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Local politics

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On stage
Tonight: San Antonio Mayor Julian Castro delivers the keynote speech, followed by first lady Michelle Obama’s remarks.
Wednesday: Obama and Biden will be nominated for second terms, and former President Bill Clinton takes the stage as star speaker.
Associated Press
President Obama sits down to have breakfast with local autoworkers during his campaign stop in Toledo on Monday.

Are we better off? Debate splits parties

– In an overnight reversal of rhetoric, President Obama’s top allies insisted Monday that Americans are surely better off than four years ago despite a slow economic recovery and joblessness of 8.3 percent. Republicans countered that the president has failed on the fundamental question of this election.

“We’re worse off,” declared Republican Party Chairman Reince Priebus, speaking on CNN. “There’s half a million more people unemployed today than three or four years ago, not to mention the underemployed, people who aren’t making what they should make.”

Obama, for his part, sought to highlight the economic gains of the past four years by visiting with Toledo autoworkers, underscoring the turnaround of the U.S. auto industry on his watch.

Vice President Biden seconded the message at a Labor Day rally in Detroit and put the blame for the country’s economic woes squarely on the Republicans, declaring, “America is better off today than they left us when they left.”

Democratic supporters went into overdrive to put a glossy sheen on economic progress after offering a more muddled message over the weekend.

“Absolutely,” said Stephanie Cutter, Obama’s deputy campaign manager, speaking on NBC’s “Today” show. “By any measure the country has moved forward over the last four years. It might not be as fast as some people would’ve hoped. The president agrees with that.”

Martin O’Malley, Maryland’s Democratic governor, had answered the same question with a “no” on Sunday before turning the blame to Obama’s Republican predecessor. Appearing Monday on CNN, O’Malley tried a more positive turn of phrase, saying: “We are clearly better off as a country because we’re now creating jobs rather than losing them. But we have not recovered all that we lost in the Bush recession. That’s why we need to continue to move forward” under Obama.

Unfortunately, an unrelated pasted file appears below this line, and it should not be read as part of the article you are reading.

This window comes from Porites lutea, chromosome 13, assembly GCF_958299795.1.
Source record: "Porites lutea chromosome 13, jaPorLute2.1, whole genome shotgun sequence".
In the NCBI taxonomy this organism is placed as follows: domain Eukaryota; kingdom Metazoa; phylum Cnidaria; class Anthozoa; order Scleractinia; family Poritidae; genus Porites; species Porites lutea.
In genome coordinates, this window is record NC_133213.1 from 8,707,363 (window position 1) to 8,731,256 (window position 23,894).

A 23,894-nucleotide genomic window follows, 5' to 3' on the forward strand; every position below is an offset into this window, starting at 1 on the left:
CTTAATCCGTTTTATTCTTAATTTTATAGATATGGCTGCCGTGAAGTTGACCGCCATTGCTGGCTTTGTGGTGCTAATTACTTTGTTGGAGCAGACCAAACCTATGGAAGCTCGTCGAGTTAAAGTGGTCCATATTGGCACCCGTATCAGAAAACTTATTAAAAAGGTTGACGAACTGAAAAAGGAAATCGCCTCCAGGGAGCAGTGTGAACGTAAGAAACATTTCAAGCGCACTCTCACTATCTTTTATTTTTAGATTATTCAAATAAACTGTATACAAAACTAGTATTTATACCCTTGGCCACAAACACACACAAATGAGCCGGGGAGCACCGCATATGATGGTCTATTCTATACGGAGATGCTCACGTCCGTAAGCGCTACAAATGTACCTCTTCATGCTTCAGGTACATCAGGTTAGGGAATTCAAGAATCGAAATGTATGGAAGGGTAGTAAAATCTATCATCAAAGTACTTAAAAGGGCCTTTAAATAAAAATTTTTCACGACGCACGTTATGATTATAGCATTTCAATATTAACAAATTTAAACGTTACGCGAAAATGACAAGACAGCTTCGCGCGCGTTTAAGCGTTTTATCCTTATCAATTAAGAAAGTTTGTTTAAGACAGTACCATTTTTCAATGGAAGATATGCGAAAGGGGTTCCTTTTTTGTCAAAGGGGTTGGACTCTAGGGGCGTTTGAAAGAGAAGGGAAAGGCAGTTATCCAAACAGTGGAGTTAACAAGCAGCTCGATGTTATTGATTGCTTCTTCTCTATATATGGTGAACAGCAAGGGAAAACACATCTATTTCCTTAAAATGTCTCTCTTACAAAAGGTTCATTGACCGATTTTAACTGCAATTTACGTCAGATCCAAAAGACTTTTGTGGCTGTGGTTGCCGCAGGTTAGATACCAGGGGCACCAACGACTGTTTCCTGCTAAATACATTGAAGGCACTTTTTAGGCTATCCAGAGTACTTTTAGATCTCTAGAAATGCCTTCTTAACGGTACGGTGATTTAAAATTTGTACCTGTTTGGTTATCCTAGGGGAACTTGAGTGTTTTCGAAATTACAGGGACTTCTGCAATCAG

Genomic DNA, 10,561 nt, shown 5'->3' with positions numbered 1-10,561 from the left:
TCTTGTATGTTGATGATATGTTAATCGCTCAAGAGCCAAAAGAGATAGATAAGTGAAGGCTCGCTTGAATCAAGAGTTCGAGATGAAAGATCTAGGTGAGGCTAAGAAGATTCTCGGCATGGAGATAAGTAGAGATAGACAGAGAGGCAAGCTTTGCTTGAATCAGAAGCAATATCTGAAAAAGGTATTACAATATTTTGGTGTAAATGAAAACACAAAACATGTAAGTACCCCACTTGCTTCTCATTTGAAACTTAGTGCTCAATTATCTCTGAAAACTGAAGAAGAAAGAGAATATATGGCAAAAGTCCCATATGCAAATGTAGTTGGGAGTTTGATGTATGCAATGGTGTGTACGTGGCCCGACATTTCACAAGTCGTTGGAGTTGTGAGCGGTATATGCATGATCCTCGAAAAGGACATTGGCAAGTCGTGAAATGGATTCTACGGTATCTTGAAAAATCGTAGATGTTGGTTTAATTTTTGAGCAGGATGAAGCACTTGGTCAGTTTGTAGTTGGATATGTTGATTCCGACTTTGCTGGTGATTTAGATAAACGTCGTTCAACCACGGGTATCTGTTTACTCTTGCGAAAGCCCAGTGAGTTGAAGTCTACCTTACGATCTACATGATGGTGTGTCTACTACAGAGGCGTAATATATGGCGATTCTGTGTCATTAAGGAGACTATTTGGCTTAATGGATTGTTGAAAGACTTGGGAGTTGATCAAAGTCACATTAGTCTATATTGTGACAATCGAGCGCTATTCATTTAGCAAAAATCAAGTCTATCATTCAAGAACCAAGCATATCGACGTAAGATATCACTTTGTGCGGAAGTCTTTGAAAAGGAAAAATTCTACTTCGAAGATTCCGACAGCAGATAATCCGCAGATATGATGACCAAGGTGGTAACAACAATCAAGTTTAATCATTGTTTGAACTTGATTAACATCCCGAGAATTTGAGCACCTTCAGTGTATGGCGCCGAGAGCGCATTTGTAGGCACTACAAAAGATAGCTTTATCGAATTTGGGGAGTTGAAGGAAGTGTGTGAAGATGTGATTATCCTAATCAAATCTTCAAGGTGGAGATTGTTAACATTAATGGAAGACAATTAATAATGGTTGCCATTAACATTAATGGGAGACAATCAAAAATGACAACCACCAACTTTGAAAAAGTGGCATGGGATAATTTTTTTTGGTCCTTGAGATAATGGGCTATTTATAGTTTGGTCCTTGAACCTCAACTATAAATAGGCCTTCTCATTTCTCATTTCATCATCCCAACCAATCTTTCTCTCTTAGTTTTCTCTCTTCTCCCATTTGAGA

Democrats have plenty of convincing to do.

In the most recent Associated Press-GfK poll, 28 percent said they were better off than four years ago, while 36 percent said they were worse off and 36 percent said they were in about the same financial position.

While the official convention program doesn’t start until tonight, delegations were gathering across Charlotte on Monday for state breakfasts and a festival featuring singer James Taylor.

At a breakfast with the Iowa delegation, Los Angeles Mayor Antonio Villaraigosa, the chair of the convention, told about 60 members of the state’s contingent that Romney and running mate Paul Ryan would pursue massive tax cuts that would benefit only the very wealthy.

“Ronald Reagan would turn in his grave listening to some of these people,” he said. “They’re so far out there.”

In Boulder, Colo., on Sunday, Obama warned a college crowd that “the other side is going to spend more money than we’ve ever seen in our lives, with an avalanche of attack ads and insults and making stuff up, just making stuff up.”

“What they’re counting on is that you get so discouraged by this, that at a certain point you just say, you know what, I’m going to leave it up to somebody else.” Obama did not mention his own side’s arsenal of negative advertising.

The Republican convention behind him, Romney was staying low for a few days, preparing for the October debates as Democratic conventioneers gathered for the opening of their event today.

San Antonio Mayor Julian Castro delivers the keynote speech tonight, followed by first lady Michelle Obama’s remarks. Obama and Biden will be nominated for second terms on Wednesday night, when former President Bill Clinton takes the stage as star speaker.

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